When Southlake Carroll coach Hal Wasson recently read about Aledo kicker Chance Nevarez’s pursuit to break the national high school record for consecutive PATs made, it got him to thinking about his own kicker, senior Drew Brown.
Wasson was confident that Brown had made more than the standing record of 134 consecutive extra-point kicks over the course of his career with the Dragons. (Nevarez’s current streak is at 141.) Wasson asked the team’s kicking coach to look into it, and sure enough, Brown put together a string of 172 consecutive PATs, but the total was never reported to the National Federation of State High School Associations, which maintains such records.
Ironically, it was just two weeks ago that Brown missed for the first time since late in his sophomore season of 2011. Statistics from Southlake Carroll show that Brown hit the final 39 PATs of his sophomore year, followed by a perfect junior season of 97 made of 97 attempted, and then converted the first 36 of this season.
Wasson said as word began to spread that Brown might have stake to the record, Drew never brought it up.
“Drew never mentioned it to me, he didn’t say a word,” Wasson said. “The only stat he’s interested in is winning the next game. He’s just that kind of kid. He’s got the perfect demeanor as a kicker. He never mentioned it; I mentioned it to him.”
Brown is the brother of former NFL kicker Kris Brown, who also played at Carroll, and has been offered a full scholarship to Nebraska, where he has committed to play.
The UIL website offers a form to submit claims to records, but it’s unclear if anybody from Carroll will pursue the record.
As for Wasson, he fears he may have been indirectly responsible for ending Brown’s streak at the Oct. 11 Richland game, because it happened just after he started looking into Drew Brown’s numbers.
Wasson said, “Literally the next game after I made that call, that the ball wasn’t on the tee [and Brown missed] and I thought, ‘Well, I guess I jinxed that deal because we never talked about it and the game after we see it and talk about it, we miss our first extra point.’”
With a victory this week, Arlington Seguin (5-2, 3-1 District 15-4A) can double its win total from last season.
It can also likely cement the team a playoff berth — the school’s first in four years. Not bad for a team that some publications expected to finish seventh in its eight-team district. Coach Carlos Lynn thinks there’s a primary reason for this season’s turnaround.
“A lot more discipline,” he said. “We have 33 seniors on this team that have been with this program since they were in the seventh grade and all six of my years of being a head coach, so they truly bought into some of the things that we’ve been preaching, like discipline, accountability, selflessness — these kids really epitomize all of those things.”
While the Cougars, who play Mansfield Legacy (6-1, 3-1) on Friday, have been surprising to fans, they’re also surprising their coach at times.
“Our ability to overcome adversity has been very uplifting,” Lynn said. “In past years we haven’t had the moxie to overcome some things. We’ve been put in some pretty crazy situations throughout this season and our kids have found ways to overcome some of those things, so that’s been the biggest surprise for us.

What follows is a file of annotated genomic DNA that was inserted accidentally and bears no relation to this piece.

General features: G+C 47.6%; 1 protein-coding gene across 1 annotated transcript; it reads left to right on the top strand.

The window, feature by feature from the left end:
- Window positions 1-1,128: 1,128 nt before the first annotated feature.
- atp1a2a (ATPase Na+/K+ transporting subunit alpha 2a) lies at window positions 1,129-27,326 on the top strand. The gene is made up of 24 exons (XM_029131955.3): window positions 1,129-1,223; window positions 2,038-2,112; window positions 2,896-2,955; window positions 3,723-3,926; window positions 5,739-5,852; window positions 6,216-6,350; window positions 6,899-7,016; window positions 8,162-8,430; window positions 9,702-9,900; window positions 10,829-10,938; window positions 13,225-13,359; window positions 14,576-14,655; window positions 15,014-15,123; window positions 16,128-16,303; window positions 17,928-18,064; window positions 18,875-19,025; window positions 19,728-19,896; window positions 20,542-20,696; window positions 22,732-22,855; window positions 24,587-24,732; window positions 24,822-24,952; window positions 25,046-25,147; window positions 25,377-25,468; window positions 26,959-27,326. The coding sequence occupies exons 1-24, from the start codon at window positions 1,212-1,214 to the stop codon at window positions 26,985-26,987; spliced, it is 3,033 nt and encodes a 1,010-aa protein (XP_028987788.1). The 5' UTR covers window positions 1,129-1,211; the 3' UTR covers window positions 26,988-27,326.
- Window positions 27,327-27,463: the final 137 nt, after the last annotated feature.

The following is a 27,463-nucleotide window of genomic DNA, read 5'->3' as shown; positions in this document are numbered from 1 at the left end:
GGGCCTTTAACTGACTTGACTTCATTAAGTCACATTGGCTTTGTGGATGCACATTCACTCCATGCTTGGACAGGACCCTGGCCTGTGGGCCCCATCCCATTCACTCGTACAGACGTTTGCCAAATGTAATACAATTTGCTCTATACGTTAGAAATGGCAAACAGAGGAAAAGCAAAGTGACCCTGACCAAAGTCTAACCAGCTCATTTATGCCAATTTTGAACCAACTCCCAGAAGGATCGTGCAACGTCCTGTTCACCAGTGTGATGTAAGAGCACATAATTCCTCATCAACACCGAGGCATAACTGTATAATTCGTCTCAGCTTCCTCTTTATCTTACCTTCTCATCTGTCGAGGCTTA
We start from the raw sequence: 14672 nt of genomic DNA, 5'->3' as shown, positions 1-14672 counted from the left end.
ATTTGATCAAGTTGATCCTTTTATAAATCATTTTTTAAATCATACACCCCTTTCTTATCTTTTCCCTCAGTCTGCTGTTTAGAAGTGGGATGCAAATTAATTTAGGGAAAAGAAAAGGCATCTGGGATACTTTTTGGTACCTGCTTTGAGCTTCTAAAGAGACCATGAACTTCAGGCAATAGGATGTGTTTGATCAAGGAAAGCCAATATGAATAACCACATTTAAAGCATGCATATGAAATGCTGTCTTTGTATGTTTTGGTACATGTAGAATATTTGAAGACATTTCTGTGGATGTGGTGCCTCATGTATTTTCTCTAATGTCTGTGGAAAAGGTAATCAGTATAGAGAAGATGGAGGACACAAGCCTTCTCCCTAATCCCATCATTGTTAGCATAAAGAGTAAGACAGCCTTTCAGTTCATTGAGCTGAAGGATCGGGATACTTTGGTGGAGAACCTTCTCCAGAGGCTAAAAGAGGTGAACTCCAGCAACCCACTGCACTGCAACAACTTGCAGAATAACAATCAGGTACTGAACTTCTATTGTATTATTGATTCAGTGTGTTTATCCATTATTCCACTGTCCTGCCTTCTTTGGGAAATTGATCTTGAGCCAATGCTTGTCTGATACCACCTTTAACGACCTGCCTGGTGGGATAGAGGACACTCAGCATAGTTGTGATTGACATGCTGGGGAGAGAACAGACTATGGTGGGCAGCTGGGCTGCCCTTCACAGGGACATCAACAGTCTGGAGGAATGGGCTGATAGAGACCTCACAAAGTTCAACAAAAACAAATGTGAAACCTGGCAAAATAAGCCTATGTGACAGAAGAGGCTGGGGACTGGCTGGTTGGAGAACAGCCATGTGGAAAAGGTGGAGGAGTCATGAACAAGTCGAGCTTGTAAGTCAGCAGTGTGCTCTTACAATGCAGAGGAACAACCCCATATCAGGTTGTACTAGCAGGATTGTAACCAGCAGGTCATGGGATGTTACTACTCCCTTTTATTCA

“We feel like we’re always in a ball game. Our kids have a never-say-die attitude until the end of the game — though four quarters. That’s been a pleasant surprise, that we’ve been able to fight through some tough situations that in the past we probably just crumbled in those type of situations.”
Lynn is hoping the Cougars have not yet reached their peak, however.
“As good as things look sometimes, there’s always some stuff you can work on. And as bad as things look sometimes there’s always some good in it. We just have to find a way to get better each week. We definitely haven’t arrived yet. I think there’s a lot left in our tank.”
Tops in Keller ISD
Entering the season, Keller Central coach Bart Helsley assumed his defense would be a strong point for his team. The Chargers (4-3, 3-1 District 4-5A) proved him right in a crucial district win last week against Keller Fossil Ridge.
Fossil Ridge was averaging more than 40 points per game, but Central limited the Panthers to only 9 points and a season-low 141 yards.
“The kids had opportunities to make some plays and they did that,” Helsley said. “It was truly a defensive battle, for sure.”
The victory left the Chargers in a tie with Fossil Ridge for second place in 4-5A; it also made them the unofficial KISD champions, having secured victories against Fossil Ridge, Keller and Timber Creek.
“I think it’s inconsequential overall,” Helsley said. “Obviously, you want to beat the other teams in the school district. There’s always something to that, you can’t deny it. But at the beginning of the year you’re trying to win all of them. You know that playing those three games against the other in-town schools are exciting and the kids get up for those games, but they just count once. Our kids feel good about it, but at the end of the day they understand that the goal is to get to the playoffs and that goal has not been accomplished yet.”
Player of the Week
In the dfwvarsity.com fan vote for top performances from Oct. 17-19, Mansfield linebacker Justin Middleton won with 5,013 votes. Almost 9,800 votes were cast.
Another nominee, Nolan Catholic running back Luke Alves, did get this week’s Built Ford Tough Texas High School Player of the Week for private schools.
Visit the site Monday to see who’s in the running for this week’s games.
Special to S-T/Michael Prengler
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